Early on I felt a lot of shame for being unable to “recover” despite trying various medications and therapy, diet and yoga, and so many other wellness fads well-meaning folks like to suggest to those of us with chronic illnesses. Each time these attempts “failed,” the burden of blame grew heavier, and each new treatment meant another round of self-scrutiny and self-experimentation. Interrogating my body and brain so much, searching for normal, when what I really needed was kindness, was exhausting. It was also counterintuitive. I reached a turning point where I simply could not continue accepting there was something about me that needed “fixing,” jumping from treatment to treatment, searching for “health,” when it too is an abstract concept. There came a time when accepting myself—including panic and compulsion—seemed the kindest, sanest choice. And I found that doing so, and not attempting to revise or rewrite myself, actually helped me manage my symptoms and find a kind of calm amidst the chaos of mental illness. 

In the chapter entitled “The Female Malady” you connect the dots between gender and mental illness both historically and in present day (a notion that returns in your epilogue). How do you think mentally ill women can resist (or can we resist?) the way our anger is deemed madness and our madness deemed unimportant/whiny/self-indulgent?

Acknowledging the ways in which we pathologize gender and medicalize emotion is crucial to understanding America’s history of mental illness rates and treatments. Women have long been diagnosed and medicated for mental illness at much higher rates than men, and they are much more likely to have gender roles and performances included in discussions of their mental health. Despite being historically labeled sad, weak, afraid, and therefore “crazy,” women—we know—are angry. We voice the same frustrations “mad” women a century ago voiced, and yet this justified rage is still used against women to diagnose and treat deviance.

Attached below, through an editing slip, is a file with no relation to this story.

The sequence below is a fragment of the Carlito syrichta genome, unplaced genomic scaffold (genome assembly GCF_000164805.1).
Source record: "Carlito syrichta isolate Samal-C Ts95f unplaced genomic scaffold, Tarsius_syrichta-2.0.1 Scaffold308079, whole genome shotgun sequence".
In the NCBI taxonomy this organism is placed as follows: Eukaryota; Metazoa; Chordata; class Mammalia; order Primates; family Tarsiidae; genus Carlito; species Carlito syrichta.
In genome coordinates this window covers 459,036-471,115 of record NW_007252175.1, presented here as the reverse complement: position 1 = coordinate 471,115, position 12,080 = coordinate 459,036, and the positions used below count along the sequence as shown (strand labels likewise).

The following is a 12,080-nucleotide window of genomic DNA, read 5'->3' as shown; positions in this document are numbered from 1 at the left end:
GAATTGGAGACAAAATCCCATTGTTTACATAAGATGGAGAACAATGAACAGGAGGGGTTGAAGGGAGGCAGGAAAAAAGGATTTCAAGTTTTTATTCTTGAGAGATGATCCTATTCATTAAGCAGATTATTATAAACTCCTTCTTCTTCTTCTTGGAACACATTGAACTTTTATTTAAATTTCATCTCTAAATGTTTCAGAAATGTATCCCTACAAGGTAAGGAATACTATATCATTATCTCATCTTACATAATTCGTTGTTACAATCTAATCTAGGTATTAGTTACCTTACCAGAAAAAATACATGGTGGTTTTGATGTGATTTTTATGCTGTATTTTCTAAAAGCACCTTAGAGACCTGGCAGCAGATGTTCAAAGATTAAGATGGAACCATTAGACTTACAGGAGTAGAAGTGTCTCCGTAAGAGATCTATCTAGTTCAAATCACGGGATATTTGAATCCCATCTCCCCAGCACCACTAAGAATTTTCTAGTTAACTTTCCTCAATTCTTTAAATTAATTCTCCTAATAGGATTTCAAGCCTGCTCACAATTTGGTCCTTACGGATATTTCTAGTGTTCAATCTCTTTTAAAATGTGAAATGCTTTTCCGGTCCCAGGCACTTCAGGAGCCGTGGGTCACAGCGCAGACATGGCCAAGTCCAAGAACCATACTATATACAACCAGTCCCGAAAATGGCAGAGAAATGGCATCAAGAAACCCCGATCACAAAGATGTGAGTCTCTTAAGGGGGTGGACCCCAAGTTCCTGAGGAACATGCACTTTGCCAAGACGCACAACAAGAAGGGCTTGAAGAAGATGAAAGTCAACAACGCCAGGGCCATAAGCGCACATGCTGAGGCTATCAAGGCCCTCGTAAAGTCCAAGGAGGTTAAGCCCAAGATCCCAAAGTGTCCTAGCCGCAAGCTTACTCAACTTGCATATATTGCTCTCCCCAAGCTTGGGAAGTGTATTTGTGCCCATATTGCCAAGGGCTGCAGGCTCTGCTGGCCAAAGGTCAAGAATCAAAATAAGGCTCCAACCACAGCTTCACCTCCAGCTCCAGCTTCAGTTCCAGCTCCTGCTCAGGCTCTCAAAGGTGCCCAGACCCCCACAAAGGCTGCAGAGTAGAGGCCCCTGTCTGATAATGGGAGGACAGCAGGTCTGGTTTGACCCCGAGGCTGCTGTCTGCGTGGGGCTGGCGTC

By exploring the rising rates of mental illness, particularly for women in this country, I wanted to critique the ways anger is simultaneously denied to and weaponized against women. For me, resistance became about making space for anger in healthcare narratives, and making space where anger is not a symptom. Reframing anger in our discussions of mental health is crucial—we have a right to be angry about stigma, about access to treatment, about the way trauma and abuse and violence against women impact mental illness. We have a right to be both hurting and angry, and a right not to conflate the two. It is time anger is seen as action rather than ailment.